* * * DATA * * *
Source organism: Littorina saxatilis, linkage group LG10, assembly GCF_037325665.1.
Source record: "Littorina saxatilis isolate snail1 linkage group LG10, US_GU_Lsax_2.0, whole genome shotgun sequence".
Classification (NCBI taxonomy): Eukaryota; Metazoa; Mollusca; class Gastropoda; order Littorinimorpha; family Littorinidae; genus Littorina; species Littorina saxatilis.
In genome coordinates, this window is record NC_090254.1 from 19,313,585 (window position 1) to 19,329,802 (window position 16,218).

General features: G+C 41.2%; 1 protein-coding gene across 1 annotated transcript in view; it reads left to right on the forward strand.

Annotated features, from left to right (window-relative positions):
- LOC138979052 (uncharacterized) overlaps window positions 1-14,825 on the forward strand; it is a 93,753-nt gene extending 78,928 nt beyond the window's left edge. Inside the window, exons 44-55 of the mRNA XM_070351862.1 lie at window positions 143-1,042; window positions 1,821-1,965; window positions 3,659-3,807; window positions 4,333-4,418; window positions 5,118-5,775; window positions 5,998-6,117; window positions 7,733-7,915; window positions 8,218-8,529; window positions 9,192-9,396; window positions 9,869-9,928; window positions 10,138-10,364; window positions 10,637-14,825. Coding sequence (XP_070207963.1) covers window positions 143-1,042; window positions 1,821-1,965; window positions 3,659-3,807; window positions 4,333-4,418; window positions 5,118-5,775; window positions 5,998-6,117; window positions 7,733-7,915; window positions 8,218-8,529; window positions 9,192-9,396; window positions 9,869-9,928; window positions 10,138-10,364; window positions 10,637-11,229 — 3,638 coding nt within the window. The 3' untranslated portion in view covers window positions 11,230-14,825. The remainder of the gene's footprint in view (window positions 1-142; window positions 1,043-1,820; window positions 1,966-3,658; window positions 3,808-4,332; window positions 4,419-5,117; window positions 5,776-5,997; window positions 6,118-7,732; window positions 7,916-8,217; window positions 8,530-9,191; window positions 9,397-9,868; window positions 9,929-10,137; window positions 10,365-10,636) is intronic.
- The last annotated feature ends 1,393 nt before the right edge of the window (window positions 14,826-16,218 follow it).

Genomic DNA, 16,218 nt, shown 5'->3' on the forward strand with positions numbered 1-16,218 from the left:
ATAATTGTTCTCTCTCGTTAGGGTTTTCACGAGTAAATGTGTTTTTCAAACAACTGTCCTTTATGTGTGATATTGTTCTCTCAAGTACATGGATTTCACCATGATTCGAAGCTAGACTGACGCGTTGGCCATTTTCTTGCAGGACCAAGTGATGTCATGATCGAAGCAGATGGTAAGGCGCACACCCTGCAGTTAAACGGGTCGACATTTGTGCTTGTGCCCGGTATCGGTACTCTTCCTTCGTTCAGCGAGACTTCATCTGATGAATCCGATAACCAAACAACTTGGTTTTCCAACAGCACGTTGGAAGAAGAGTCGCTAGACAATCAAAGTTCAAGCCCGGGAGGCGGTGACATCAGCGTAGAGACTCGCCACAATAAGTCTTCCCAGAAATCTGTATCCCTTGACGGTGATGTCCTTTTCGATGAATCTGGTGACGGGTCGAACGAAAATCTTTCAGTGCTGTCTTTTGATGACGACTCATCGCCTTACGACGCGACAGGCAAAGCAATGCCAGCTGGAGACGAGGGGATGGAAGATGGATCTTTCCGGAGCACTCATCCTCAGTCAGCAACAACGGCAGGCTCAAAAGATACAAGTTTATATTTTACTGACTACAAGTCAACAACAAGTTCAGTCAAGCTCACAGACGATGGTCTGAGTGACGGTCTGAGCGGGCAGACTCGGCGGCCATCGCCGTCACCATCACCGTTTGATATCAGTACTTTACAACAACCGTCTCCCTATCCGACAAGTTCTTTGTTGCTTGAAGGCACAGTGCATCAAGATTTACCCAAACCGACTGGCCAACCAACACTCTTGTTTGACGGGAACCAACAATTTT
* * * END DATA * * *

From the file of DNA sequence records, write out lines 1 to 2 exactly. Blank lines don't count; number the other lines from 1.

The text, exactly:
Source organism: Littorina saxatilis, linkage group LG10, assembly GCF_037325665.1.
Source record: "Littorina saxatilis isolate snail1 linkage group LG10, US_GU_Lsax_2.0, whole genome shotgun sequence".